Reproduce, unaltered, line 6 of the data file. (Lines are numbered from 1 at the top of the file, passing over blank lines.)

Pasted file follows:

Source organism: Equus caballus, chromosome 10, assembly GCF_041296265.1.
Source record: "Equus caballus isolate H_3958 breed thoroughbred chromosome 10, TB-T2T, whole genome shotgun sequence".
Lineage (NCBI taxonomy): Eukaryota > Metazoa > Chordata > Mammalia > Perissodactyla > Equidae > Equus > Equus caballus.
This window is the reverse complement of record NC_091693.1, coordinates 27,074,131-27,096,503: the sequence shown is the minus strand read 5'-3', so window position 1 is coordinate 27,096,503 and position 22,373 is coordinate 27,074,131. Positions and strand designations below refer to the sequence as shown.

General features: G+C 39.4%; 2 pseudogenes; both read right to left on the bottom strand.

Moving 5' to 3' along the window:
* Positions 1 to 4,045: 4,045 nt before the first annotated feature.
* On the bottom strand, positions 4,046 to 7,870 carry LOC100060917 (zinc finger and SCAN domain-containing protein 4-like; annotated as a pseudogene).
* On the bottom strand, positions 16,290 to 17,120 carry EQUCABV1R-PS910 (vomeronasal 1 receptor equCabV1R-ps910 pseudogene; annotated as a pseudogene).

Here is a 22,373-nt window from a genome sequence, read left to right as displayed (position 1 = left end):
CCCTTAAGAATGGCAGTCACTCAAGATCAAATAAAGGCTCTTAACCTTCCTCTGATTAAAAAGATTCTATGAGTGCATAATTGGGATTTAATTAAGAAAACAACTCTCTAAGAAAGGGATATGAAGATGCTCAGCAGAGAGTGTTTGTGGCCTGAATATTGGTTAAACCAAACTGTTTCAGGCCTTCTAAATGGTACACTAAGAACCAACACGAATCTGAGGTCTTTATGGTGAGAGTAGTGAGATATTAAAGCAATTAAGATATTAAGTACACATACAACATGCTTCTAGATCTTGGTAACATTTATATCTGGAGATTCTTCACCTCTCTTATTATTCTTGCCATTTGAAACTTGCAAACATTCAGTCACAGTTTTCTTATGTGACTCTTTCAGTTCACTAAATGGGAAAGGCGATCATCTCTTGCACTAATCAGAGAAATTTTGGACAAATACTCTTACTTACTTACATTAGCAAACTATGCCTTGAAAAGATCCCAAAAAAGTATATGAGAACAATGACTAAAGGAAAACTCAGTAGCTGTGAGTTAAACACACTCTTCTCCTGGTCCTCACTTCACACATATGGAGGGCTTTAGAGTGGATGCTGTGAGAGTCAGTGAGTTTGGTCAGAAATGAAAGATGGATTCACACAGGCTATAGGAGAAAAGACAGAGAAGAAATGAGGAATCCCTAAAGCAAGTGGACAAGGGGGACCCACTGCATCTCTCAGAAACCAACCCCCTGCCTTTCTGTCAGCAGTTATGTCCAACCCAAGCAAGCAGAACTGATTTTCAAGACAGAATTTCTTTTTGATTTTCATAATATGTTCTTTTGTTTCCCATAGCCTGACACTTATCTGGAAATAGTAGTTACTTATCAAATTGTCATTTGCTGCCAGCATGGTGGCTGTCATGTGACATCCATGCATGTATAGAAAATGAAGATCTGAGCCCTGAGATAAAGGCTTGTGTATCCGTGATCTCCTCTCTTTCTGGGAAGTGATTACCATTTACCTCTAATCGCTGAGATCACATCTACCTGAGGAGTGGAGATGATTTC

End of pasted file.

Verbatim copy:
Moving 5' to 3' along the window: